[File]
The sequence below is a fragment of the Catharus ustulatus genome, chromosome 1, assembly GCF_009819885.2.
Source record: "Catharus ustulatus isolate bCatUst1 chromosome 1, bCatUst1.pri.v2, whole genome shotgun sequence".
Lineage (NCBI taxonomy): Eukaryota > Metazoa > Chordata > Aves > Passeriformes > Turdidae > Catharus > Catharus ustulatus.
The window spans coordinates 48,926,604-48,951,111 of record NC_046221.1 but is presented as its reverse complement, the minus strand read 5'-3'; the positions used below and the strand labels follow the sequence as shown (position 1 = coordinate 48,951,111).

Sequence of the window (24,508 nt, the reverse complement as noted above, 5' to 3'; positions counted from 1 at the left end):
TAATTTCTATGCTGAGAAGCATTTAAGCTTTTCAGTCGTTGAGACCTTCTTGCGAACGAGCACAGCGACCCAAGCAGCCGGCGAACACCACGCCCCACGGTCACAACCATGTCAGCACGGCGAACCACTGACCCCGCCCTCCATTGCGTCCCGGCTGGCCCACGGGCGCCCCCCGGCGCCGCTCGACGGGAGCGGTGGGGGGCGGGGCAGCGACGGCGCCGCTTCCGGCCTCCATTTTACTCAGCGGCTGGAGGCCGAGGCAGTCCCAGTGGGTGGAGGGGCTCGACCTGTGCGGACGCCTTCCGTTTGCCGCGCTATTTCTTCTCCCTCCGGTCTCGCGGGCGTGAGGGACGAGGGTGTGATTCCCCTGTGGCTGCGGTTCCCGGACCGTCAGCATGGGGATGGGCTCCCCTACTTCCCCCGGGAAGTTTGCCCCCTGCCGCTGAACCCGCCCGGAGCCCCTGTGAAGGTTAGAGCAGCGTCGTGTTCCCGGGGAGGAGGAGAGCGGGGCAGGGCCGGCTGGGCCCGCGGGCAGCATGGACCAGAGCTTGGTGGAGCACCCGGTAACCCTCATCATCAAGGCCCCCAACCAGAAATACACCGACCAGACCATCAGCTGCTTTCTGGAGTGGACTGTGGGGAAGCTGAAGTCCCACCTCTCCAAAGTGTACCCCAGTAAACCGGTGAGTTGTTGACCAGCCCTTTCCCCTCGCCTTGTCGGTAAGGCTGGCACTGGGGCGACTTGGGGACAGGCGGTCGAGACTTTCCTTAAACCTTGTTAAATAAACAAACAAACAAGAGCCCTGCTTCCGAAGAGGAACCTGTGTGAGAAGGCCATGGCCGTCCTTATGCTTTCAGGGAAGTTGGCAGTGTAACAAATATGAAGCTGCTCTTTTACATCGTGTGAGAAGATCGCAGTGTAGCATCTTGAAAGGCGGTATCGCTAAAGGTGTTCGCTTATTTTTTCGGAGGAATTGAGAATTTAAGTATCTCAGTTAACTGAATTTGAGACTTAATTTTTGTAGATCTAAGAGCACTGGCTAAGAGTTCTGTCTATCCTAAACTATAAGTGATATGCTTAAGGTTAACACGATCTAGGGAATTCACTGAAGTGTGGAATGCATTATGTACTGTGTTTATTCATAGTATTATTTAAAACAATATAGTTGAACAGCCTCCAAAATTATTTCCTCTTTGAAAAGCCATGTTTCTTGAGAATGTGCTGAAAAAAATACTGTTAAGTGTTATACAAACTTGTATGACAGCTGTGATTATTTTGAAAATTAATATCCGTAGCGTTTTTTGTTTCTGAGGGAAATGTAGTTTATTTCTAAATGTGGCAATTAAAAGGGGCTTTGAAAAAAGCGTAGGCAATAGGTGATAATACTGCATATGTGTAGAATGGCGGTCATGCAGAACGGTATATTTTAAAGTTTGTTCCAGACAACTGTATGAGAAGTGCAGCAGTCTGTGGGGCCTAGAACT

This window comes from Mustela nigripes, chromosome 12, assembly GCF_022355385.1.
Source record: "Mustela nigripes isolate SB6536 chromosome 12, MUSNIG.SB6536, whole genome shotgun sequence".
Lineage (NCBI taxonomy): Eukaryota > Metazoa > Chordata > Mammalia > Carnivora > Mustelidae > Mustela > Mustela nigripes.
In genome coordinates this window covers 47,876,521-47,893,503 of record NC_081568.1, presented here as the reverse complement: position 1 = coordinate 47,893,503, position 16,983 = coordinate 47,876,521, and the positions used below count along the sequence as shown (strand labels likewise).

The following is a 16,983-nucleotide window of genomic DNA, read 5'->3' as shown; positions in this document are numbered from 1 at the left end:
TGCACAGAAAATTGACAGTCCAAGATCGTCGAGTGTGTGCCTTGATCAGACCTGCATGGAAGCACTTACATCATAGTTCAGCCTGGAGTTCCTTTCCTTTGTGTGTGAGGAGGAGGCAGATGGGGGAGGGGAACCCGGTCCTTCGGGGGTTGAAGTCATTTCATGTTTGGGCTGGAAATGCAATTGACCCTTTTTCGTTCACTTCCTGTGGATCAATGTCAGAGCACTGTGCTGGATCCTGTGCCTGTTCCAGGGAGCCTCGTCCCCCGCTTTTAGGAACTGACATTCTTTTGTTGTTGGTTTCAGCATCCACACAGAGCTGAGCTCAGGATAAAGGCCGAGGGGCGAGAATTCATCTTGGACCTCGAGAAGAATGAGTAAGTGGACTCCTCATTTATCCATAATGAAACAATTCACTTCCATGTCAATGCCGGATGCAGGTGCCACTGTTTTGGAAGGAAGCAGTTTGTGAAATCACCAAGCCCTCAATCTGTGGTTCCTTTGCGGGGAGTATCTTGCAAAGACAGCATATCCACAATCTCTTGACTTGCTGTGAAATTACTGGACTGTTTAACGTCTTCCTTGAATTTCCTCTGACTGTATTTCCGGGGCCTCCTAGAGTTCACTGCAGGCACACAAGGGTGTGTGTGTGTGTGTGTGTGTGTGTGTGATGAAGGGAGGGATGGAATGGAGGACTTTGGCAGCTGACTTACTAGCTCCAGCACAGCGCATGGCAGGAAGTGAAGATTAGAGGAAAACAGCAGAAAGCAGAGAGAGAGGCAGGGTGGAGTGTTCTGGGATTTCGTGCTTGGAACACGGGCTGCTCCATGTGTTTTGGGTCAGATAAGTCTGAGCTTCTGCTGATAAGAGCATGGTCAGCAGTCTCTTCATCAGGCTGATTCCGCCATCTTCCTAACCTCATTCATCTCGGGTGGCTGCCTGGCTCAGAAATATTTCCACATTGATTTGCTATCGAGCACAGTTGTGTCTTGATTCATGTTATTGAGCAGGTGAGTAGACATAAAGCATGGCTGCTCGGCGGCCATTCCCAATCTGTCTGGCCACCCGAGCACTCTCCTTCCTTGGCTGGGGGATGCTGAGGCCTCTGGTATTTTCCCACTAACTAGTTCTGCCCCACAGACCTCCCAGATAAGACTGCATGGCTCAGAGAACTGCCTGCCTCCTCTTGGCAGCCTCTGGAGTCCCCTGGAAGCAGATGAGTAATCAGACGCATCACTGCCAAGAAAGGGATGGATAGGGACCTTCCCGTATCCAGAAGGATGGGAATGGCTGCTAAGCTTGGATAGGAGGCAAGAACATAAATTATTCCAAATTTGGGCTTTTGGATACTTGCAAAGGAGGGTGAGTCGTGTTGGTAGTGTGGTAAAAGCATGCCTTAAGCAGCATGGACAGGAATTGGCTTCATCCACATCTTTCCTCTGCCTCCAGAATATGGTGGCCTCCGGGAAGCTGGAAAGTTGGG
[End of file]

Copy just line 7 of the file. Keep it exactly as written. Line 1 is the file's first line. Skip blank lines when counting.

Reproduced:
This window comes from Mustela nigripes, chromosome 12, assembly GCF_022355385.1.